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Teutons of Fun

Viewed from Collins Avenue Treffpunkt Biergarten might appear intimidating. The year-old German seafood-and-steak house squats in the parking lot of the R.K. Sunny Isles Plaza, framed by an extensive strip mall. A large square building, the restaurant features tinted glass walls, which at night look black as a thundercloud, prohibiting potential patrons from seeing whether any other customers are actually in there. Patio seating doesn't appear to be a much better option, the carbon monoxide emissions from passing cars more potent in their own way than nine-percent-alcohol Oktoberfest beer. Not to mention the plethora of barricades that litter the construction-ridden roadway, which make entering the parking lot a quickie test of one's stunt-driving skills. And let's face it: Most of us don't consider German cuisine a life-or-death matter.

Should you choose to persevere, you might think the eatery's interior is a little off-putting, too. Faux gray stone patterns the floor under the hostess stand, giving way to what looks like an army-issue carpet, the color of which reminded me of my husband's face after too many candy apples and upside-down roller coaster rides at the Dade County Youth Fair. With a large-screen TV set blasting news and soccer highlights in German, coupled with a staff and clientele chattering away in that same language, the overall effect is European hotel lobby -- and we're not talking about a five-star hotel.

But if you've managed to get this far, it's well worth your while to stick around.

Just don't order the French onion soup. More like cream of cornstarch, the stuff had a thick, jellylike consistency and a metallic aftertaste. Celery overwhelmed the onions, and even topped with a garlicky piece of toast and melted cheese, the soup was a poor translation. Goulash soup, a Bavarian staple, proved far more inspiring, its paprika-sweet broth enriched with shreds of beef, chunks of potatoes, and chopped onions. Sort of a German chili.

Besides the soups (lobster bisque, bouillon, and traditional liver-dumpling soup are also offered) and salads, only two appetizers are available. Smoked salmon with horseradish sauce was sold out on a recent evening, so we settled for "jumbo shrimps 'Palm Beach,'" an item that turned out to be something of a misnomer. (We'd find this to be a recurring theme.) Eight medium-size crustaceans, alternating with slices of lemon, clung to a goblet containing iceberg lettuce, sliced tomatoes, and shredded carrots. A Russian dressing that coated the salad sufficed for cocktail sauce.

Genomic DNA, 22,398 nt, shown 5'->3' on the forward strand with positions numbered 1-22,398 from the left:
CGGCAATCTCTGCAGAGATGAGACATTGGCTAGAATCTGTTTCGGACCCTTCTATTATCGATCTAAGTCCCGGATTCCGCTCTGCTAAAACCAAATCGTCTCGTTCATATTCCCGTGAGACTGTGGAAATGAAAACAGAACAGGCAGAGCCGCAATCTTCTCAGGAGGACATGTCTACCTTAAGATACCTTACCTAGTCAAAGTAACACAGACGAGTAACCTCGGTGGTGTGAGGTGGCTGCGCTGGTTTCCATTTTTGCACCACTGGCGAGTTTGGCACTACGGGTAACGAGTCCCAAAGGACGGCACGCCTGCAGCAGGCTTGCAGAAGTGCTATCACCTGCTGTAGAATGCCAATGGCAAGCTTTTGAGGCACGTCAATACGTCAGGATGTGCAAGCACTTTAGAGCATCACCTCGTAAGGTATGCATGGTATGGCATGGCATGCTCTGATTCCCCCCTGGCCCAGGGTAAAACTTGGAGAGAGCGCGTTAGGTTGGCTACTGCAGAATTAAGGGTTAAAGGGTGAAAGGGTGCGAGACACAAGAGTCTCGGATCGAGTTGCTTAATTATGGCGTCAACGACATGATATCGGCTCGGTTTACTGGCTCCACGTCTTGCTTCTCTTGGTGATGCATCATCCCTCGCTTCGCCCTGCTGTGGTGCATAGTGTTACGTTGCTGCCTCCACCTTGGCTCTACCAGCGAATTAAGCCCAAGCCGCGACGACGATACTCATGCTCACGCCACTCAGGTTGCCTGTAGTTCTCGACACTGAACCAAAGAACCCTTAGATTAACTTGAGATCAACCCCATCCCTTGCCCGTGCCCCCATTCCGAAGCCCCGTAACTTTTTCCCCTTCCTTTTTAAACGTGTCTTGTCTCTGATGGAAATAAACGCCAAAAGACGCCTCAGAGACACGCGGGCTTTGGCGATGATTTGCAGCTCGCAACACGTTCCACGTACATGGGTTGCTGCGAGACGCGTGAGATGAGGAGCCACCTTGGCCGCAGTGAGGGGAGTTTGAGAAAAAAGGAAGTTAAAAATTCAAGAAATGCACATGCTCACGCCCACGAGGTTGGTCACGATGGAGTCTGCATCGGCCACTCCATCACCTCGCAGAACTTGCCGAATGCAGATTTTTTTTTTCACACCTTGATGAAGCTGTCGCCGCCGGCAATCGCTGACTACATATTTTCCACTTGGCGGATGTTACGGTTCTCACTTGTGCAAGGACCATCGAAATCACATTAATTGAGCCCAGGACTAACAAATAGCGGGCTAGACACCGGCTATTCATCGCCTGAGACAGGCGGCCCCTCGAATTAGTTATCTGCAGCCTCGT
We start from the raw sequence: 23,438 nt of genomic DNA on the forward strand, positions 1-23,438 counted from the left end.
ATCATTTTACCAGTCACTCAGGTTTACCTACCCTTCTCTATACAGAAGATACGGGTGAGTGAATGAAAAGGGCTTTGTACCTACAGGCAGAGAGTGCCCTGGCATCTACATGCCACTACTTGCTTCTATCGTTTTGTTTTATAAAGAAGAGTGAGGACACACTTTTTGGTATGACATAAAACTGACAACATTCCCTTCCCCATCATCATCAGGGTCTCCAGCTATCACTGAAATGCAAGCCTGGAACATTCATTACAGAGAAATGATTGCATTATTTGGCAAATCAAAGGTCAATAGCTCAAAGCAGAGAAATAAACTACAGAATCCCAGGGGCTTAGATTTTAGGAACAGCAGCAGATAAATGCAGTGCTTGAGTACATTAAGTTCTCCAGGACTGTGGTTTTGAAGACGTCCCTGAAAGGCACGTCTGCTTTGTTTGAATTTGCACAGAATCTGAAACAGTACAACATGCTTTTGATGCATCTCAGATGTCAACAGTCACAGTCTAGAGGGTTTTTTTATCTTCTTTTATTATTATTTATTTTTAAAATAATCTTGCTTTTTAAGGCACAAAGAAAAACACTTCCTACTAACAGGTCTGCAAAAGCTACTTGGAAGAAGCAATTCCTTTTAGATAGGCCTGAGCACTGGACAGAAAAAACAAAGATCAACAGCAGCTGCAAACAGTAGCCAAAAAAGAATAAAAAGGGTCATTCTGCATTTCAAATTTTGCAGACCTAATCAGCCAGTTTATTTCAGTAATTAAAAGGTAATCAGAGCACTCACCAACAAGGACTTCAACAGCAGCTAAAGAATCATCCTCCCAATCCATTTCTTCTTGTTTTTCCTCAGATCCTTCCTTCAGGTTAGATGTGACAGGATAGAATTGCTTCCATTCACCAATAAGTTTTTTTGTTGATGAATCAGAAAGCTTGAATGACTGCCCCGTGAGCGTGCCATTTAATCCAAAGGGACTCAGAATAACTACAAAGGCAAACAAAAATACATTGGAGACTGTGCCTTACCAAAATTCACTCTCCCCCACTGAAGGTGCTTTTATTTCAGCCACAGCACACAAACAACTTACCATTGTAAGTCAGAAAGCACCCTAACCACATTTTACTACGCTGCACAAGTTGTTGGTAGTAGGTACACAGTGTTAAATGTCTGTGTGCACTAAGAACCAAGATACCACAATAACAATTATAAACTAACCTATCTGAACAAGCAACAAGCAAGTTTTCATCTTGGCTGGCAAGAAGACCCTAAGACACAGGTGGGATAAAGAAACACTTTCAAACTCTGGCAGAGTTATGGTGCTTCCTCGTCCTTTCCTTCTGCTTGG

Lacking the potatoes, green beans, and egg halves that traditionally garnish the dish, the Biergerten's rendition of salade niaoise was more like a tuna salad -- a scoop of flaked tuna mixed with onions and house vinaigrette on a bed of iceberg lettuce enlivened by black olives, pickled red cabbage, and thin-sliced white radishes. Quite tasty, but the house salad, served to anyone who orders an entree, easily outshone it. A center of crisp iceberg laden with a cream and dill dressing was surrounded by various chilled salads -- carrot, wax beans, cucumber, and sauerkraut -- all marinated in the best German deli tradition.

Not that you really need the extra food. Portions here can be colossal. Geflugel-geschnetzeltes "Zuricher Art", for instance, boneless pieces of chicken breast meat sauteed in white wine and finished with a rich mushroom cream sauce, a dish whose only flaw was too-dry poultry. Or the pfeffer steak mit grunem pfeffer in rahm sauce, a grilled pepper steak that weighs in, according to the the menu, at 250 grams or nine ounces, depending upon what measurement system you (and your country) use.

We passed over the four steak choices (three strip and one filet) for Biergerten-pfanne, the specialty of the house. Served in a skillet whose handle poked up toward the ceiling, a grilled chopped steak not unlike Salisbury was bathed in herb butter and topped with the same mushrooms in cream sauce that blanketed the chicken. The beef was dense, juicy and soft and spiked with cloves of garlic. Home-fried potatoes were sprinkled with caraway seeds, with a slice of bread pudding providing nice contrast. Creamed vegetables, including cauliflower, broccoli, and carrots, and a dollop of sour cream filled in the last empty pie-wedge of pan.